So are you more wise than you were 10 years ago, or is that a narrow and naive assumption? Does someone who has been a social worker or teacher have greater insight into how our society should work than a fry cook? I think generally, both age and service are very likely to offer greater wisdom.

Frankly, I think the very idea of restricting the right to vote is a pretty unamerican and unpatriotic thing to even suggest.

Why? The founders envisioned a representative government specifically to shield the workings of our country from the masses. They even went so far as to declare that our Constitution was designed solely for those with Christian morals. They were a restrictive bunch, in theory, even if they didn''t have the foresight to imagine the current degradation of a once homogeneous society. And really, the idea that anyone, regardless of their character or contribution to society, is equally able to govern or select leaders is - how did you put it? - pretty narrow and naive...

we still restrict it from the young and criminals.

Criminals had the right to vote and lost it by disobeying the laws they''re voting for. If they won''t even obey the law, why should they have a hand in making it. Even at that we only do this to Felons. We don''t let the young drive either, let''s just start arbitrarily limiting who can and cannot drive based on personal preference and being contrary to Rat Boy.

And really, the idea that anyone, regardless of their character or contribution to society, is equally able to govern or select leaders is - how did you put it? - pretty narrow and naive...

Okay, so let me get this straight. You don''t think just any US citizen should be allowed to vote, yet very vocally and adamantly defend our government''s decision to invade Iraq and give them the universal right to vote.

People have differing levels of ability. Some people are in better shape than others, they use air more efficiently and effectively. Does that mean you get to decide who gets to breathe and who doesn''t? What if I think that military service shouldn''t be the deciding factor, but instead the opposite? After all, the military doesn''t really practice democracy while in the service, why should they be allowed to vote?

This is simply a matter of ""I like this group, they should be the only one''s allowed to vote"" There is nothing at all about military service that makes you better able to pick civilian leaders.

If you haven''t served in the military yet, that would be Irony with a capital I.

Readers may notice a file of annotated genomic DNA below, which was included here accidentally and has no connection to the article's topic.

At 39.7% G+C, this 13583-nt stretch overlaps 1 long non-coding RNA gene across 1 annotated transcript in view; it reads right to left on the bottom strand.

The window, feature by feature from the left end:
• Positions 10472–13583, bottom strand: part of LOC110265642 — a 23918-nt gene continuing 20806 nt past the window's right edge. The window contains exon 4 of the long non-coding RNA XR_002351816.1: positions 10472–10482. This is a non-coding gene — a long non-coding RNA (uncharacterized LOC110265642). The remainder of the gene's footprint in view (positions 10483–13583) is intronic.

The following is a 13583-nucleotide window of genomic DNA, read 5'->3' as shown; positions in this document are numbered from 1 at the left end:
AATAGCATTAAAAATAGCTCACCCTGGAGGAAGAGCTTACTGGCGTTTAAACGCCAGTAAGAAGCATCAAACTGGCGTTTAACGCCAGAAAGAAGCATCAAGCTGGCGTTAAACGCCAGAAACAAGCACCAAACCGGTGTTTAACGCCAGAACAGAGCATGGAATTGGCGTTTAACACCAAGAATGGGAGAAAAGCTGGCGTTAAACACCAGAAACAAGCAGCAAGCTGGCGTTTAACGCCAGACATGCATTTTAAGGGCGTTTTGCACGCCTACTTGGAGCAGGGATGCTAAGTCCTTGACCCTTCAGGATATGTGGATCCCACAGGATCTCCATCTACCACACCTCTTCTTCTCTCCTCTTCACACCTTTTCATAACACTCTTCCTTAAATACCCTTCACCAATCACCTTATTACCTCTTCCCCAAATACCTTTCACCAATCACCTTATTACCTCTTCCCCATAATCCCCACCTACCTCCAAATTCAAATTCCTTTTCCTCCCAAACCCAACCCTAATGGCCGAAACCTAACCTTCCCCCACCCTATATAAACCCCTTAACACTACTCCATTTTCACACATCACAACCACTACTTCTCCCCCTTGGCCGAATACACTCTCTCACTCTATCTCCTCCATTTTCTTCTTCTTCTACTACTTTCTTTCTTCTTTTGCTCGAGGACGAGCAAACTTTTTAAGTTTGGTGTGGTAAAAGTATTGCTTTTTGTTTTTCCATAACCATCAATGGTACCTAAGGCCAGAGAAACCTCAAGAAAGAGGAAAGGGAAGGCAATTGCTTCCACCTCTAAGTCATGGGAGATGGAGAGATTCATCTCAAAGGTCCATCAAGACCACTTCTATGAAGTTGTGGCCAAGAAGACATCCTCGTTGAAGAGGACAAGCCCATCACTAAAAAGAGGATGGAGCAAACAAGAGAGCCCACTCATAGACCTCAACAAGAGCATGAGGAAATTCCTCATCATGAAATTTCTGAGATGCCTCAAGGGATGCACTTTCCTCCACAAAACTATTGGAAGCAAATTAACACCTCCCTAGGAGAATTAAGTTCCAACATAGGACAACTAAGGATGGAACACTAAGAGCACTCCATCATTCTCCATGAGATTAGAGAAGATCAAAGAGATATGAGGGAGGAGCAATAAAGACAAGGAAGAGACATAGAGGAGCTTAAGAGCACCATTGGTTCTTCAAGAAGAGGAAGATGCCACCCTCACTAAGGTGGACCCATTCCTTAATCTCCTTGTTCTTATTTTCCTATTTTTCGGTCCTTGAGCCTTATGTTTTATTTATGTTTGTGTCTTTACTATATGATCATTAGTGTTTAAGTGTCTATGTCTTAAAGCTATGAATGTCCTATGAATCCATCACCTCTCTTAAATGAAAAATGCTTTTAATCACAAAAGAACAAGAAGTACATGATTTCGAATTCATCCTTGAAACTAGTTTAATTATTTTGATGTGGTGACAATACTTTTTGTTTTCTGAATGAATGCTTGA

Except for women and blacks, of course...and we still restrict it from the young and criminals.

I''m not sure what you''re trying to say with the first part, but criminals have proved themselves individually to not work for the common good, so there''s a solid argument to be made there. And, I don''t think the absurdity of having 10 year-olds voting is analagous to whether there''s a significant difference between 21 and 30.

{edit} Also, I don''t recall us asking of those not of an age to vote to pay taxes, to serve in the military, to be responsible for themselves as adults otherwise, to maintain steady jobs, to be financially responsible, etcetera, etcetera, etcetera. Participating in this society is participating in America, and that gives the right to all those people regardless of your limited and arbitrary dividing lines, the right to choose who leads them. If you can''t understand that, then I honestly don''t think you get what it is to be American.

So are you more wise than you were 10 years ago, or is that a narrow and naive assumption?

But that''s not what your suggestion assumes. Your suggestion assumes that every 35 year-old is better suited to vote than every 21 year-old and that every 21 year-old is better suited than every 18 year-old. I think that''s ridiculous.

And really, the idea that anyone, regardless of their character or contribution to society, is equally able to govern or select leaders is - how did you put it? - pretty narrow and naive...

Well that''s kinda why we all get a vote. You sure go on about freedom a lot, but I really don''t think you get it sometimes. Let''s keep in mind that your suggestions, supposedly aimed at getting the best and brightest voting, would have your thirty year-old army private fry-cook voting, while an eighteen year-old academic scholar on scholarship to study politcal science at Harvard would not be able. _That_ is what I''m talking about when I suggest that your blanked suggestion is narrow and naive.

Service and age simply do not make good universal signposts for whether a person is suited to lead or whether a person is worthy to choose his own leaders. And ultimately that ''choosing our own leaders'' thing is pretty crucial, and pretty fundamental to the founding father''s argument. How did it go:

No taxation without representation

You''re awfully casual in flying in the face of that. Unless your suggesting that those not worthy of voting in your ''free'' society don''t have to pay taxes.

{edit} Finally, I apologize if this came off sounding personal at all. It''s not meant as an attack, but I find your suggestion offensive in the worst degree.

"Elysium" wrote:

I apologize if this came off sounding personal at all.

That''s a pretty off-hand apology, all things considered, but apology accepted. What I find funny about your and Pyro''s responses to me is that you seem to think this was somehowmysuggestion. Rat Boy and Flux talk about raising the voting age, and I play along, somehow making me the bad guy. For future reference, when I refer to a group as riff-raff, it may be tongue in cheek...